Look! Me at breakfast scrolling Twitter –
hashtags Covid, climate, race.
No, I'm the incidental sitter
who supplied arms, thumb, hair, face.
The artist's left her shining pages,
table scenes from other ages:
a child communing with a cat,
a woman lost in dreams or chat.
The artist stands, her drink neglected,
sees him absent in his phone.
The books behind hold all that's known.
His cup is empty, disconnected.
Reading too much into art?
That knife is pointing at his heart.
The Emerging Artist claims not to have deliberately done that with the knife, and I had to reassure her that, previous works to the contrary (as at this link), I didn’t read the image as signifying hostility, but as a subtle evocation of current dangers.
Incidentally, the Emerging Artist is part of Time Being, an exhibition opening in the Shop Gallery, Glebe, this week. There are Covid-safe Meet the Artists events on Saturdays 21 and 28 November. You can find details here.
November verse 9: Paraphrasing Proust
To dump or not to dump, or rather
when to dump my Albertine.
How boring is our life together
when I'm not jealous? Yet how keen
my pain when jealousy arouses.
Time has come to cut my losses.
The memory I want to keep
is of a parting moment's deep
and sweet vibration. Dramas
aren't the way to say we're done.
So do it sweet, but do it soon.
No repeat of when my mama
left me there, alone in bed
without a kiss to soothe my dread.
So much has happened in this month’s three-pages-of-Proust-a-day. The bourgeois Mme Verdurin wreaked her revenge on the Baron de Charlus by warning his beloved protégé Charlie that he had to cut the baron loose or his career would be ruined. There are huge all-night quarrels between the narrator and Albertine: he’s still obsessed with keeping her away from other women, especially but not exclusively from known Lesbians, and has decided to call an end to the relationship – but with characteristically convoluted reasoning, he’s going to wait until things are going well, so that he’ll be left feeling good about it all, rather than having a sour aftertaste. Among other twists and turns, he pretends to call it off, as a way of manipulating her to recommit to the relationship. It’s excruciating, and also – when you can remember to keep some perspective – hilarious.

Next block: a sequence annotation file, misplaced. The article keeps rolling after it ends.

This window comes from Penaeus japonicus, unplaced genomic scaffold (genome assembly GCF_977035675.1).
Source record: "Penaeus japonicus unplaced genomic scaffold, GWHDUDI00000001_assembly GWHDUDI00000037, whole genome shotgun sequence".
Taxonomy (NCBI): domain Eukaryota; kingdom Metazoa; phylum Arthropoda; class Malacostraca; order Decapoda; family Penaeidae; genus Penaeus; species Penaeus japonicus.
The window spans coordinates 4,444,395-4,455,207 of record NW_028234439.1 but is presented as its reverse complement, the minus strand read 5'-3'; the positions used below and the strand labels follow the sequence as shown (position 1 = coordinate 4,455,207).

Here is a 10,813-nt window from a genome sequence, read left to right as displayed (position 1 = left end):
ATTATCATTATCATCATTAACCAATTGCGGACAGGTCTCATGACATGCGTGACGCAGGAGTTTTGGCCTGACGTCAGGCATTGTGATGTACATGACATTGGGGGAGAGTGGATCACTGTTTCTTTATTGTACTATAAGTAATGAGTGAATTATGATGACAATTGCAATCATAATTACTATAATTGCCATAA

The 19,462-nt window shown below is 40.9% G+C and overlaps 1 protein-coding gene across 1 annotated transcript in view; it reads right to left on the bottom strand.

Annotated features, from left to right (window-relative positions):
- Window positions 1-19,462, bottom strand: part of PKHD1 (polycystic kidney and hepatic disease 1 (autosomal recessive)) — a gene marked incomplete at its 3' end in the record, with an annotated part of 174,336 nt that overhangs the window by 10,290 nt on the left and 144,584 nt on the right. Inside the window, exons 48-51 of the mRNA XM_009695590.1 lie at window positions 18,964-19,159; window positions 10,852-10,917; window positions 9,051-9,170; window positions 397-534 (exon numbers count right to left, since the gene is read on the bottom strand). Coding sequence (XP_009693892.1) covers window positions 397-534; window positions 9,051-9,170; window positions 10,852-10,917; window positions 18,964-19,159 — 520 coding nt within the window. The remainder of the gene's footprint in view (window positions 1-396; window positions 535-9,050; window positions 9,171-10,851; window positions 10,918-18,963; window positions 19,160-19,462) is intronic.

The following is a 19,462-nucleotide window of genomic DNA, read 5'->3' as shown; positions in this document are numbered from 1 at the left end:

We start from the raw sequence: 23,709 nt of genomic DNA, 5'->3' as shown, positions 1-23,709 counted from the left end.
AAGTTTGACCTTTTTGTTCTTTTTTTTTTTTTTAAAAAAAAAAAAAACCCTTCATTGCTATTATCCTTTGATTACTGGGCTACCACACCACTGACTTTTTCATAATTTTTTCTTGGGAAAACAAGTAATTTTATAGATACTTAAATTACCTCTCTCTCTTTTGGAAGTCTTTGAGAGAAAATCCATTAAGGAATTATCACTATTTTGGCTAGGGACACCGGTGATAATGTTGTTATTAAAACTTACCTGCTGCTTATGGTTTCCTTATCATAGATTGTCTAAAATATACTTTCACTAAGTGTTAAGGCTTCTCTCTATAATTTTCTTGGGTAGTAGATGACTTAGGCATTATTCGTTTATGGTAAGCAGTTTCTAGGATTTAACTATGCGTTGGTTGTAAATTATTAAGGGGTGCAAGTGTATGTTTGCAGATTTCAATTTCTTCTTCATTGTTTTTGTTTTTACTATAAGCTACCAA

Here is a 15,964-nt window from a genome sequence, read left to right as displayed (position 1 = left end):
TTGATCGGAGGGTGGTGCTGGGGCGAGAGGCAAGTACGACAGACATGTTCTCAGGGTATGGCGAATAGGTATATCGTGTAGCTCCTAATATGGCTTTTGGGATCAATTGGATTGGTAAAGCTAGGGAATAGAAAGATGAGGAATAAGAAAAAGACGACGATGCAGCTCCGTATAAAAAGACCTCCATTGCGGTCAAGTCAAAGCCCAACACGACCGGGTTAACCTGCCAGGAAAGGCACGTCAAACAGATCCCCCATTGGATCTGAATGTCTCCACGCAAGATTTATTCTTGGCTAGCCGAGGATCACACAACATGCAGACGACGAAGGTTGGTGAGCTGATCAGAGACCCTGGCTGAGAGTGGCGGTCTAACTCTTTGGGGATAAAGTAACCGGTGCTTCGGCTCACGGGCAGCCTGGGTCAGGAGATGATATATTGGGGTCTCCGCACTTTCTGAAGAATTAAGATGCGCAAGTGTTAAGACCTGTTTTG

There are, of course, moments that may or may not contribute to the story arc. The narrator gives Albertine a lecture about pervasive themes in the works of, among others, Dostoyevsky. They go on a day trip to Versailles where a very tall waitress rudely ignores Albertine. He ruminates on whether it’s right to think of Albertine as a work of art he has created – thankfully, he decides it isn’t. He acknowledges his double standard: he himself looks with lust at other women, while going to extraordinary lengths to stop Albertine from doing the same.
In the last few pages he wakes up one morning feeling at peace with the world and wanting to go off on adventures. The time is ripe to kick Albertine out. He rings for the servant Françoise, who (not really a spoiler, since the next book is Albertine disparue – literally Albertine the disappeared, and the Moncrieff English translation of this chapter has a spoilertastic chapter heading, ‘Flight of Albertine’) tells him that she has packed her bags and left that morning. He is astonished at his own distraught reaction to the news.
The wonderful Tegan Bennett Daylight was talking about something completely different on the ABC recently, when she mentioned that she had recently read Proust, and loved the way there is so much detail. She may be the first person I’ve heard talk about Proust while I’ve been reading him who seems to have read the same books as I am reading.
* Je sentais que ma vie avec Albertine n’était, pour une part, quand je n’étais pas jaloux, qu’ennui, pour l’autre part, quand j’étais jaloux, que souffrance. À supposer qu’il y eût du bonheur, il ne pouvait durer. … Seulement, maintenant encore, je m’imaginais que le souvenir que je garderais d’elle serait comme une sorte de vibration, prolongée par une pédale, de la dernière minute de notre séparation. Aussi je tenais à choisir une minute douce, afin que ce fût elle qui continuât à vibrer en moi. Il ne fallait pas être trop difficile, attendre trop, il fallait être sage. Et pourtant, ayant tant attendu, ce serait folie de ne pas attendre quelques jours de plus, jusqu’à ce qu’une minute acceptable se présentât, plutôt que de risquer de la voir partir avec cette même révolte que j’avais autrefois quand maman s’éloignait de mon lit sans me redire bonsoir … (page 1899)